TAIPEI (Taiwan News) -- Taiwan’s energy supply is in a transitional phase at the moment as the government attempts to shift supplies away from coal-fired power stations and nuclear power and towards more green energy sources.
It is an admirable goal and also an extremely ambitious one. As of 2014, just 1.7 percent of Taiwan’s total energy consumption came from renewable sources, with biomass and waste burning accounting for 1.2 percent of that. In contrast, coal accounted for 29.2 percent and oil a whopping 48.5 percent.
Taiwan is not rich in fossil fuels itself, so it is therefore dependent on coal and oil imports for much of its energy. This means that much of Taiwan’s energy is expensive and insecure, as it relies on overseas supplies. And then, of course, there is the huge environmental impact these coal-fueled power stations have.
A few weeks back I wrote about the Taichung Power Plant (台中發電廠). It is the largest coal-fired power station on earth and also the single largest emitter of carbon dioxide anywhere on the planet, producing 40 million tons of CO2 every year. That’s about the same amount as is produced by Switzerland… the whole country of Switzerland!
Taiwan has five coal-fired power stations like this. Two of the others, Mailiao Power Plant (麥寮電廠) in Yunlin and Hsinta Power Plant (興達發電廠) in Kaohsiung have about three-quarters of the capacity, and therefore also the emissions, of the Taichung Plant.
Taiwan is also home to five diesel-fueled power plants, a further ten which burn natural gas, one which uses mixed fuels and another which uses fuel oil. The combined impact of these plants on the environment is undoubtedly catastrophic. And yet without them, much of Taiwan would plunge into darkness.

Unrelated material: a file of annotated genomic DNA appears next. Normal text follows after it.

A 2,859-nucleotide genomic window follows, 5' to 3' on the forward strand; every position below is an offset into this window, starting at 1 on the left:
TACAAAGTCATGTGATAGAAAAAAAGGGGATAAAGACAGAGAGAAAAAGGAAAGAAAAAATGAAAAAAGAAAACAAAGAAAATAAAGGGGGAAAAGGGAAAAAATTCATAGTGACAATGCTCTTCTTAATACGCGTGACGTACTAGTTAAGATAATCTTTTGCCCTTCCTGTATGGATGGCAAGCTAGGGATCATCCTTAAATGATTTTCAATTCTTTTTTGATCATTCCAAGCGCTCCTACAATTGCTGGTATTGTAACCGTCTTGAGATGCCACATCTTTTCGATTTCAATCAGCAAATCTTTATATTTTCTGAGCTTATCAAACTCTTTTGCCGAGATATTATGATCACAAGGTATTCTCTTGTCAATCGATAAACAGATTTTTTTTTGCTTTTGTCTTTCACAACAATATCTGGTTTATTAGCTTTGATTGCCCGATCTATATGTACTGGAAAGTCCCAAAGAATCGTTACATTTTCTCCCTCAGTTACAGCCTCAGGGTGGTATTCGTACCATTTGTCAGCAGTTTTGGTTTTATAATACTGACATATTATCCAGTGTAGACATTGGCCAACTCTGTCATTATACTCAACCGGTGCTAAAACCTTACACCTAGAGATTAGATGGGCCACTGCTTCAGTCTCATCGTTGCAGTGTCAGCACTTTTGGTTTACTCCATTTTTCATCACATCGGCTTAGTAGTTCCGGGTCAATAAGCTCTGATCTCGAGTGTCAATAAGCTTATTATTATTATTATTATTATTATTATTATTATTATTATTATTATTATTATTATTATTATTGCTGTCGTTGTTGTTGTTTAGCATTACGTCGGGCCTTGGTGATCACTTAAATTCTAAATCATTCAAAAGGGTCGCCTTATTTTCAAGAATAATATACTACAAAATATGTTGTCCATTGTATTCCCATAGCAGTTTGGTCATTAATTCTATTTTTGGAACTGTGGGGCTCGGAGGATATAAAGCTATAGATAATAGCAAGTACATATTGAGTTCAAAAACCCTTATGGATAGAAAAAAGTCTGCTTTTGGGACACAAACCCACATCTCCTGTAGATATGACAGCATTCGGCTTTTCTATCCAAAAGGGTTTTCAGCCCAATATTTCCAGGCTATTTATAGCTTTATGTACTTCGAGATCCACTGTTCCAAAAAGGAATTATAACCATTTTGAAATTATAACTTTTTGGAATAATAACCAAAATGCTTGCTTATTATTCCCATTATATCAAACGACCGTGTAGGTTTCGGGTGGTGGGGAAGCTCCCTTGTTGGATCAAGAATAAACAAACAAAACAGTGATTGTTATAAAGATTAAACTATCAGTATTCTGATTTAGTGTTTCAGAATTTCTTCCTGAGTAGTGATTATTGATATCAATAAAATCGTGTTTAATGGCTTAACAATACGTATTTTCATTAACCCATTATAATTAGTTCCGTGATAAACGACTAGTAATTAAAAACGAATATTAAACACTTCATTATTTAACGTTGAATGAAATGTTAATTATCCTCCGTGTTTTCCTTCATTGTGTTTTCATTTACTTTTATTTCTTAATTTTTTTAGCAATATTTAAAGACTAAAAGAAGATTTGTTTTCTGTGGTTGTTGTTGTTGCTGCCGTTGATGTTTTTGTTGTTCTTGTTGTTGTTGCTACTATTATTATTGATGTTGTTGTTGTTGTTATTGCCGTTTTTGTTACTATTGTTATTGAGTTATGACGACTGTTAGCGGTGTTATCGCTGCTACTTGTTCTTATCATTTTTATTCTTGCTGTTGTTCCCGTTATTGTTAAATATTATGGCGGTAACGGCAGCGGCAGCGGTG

Despite the obvious impact of these fossil fuel plants, much of the public and political focus of Taiwan’s energy policy has been on nuclear power. There are four nuclear power plants in Taiwan and the current DPP administration has pledged to close them all.
It has proved a popular policy with voters at the ballot box in the wake of the Fukushima disaster in Japan in 2011. The question is, if Taiwan is going to abandon nuclear power altogether and has pledged to cut coal-fired power supply too, what is going to take up the slack?
While the obvious answer to that question is renewable energy, it is unrealistic in the short term for renewable sources to fill such a huge proportion of Taiwan’s energy supply. Taiwan, therefore, needs to focus on developing a balanced energy supply and this means making some difficult decisions.
The role of renewables
Firstly, there is no doubt that renewable energies should be front and center of any new energy strategy. They are popular with voters, kind to Taiwan’s already suffering environment, offer broader economic benefits, and a good fit given Taiwan’s geographic circumstances.
The government recently announced large-scale investment in offshore wind projects around the country. Most people have welcomed this, but there has to be a note of caution attached to such schemes too.
Such schemes can cause serious damage to marine ecosystems if not regulated properly. And wind power is not always reliable power source. When the wind does not blow, or even when it blows too strongly, the turbines will not be turning, and energy will not be generated. This means that backup supplies will have to fill the gap, which usually means fossil fuel plants.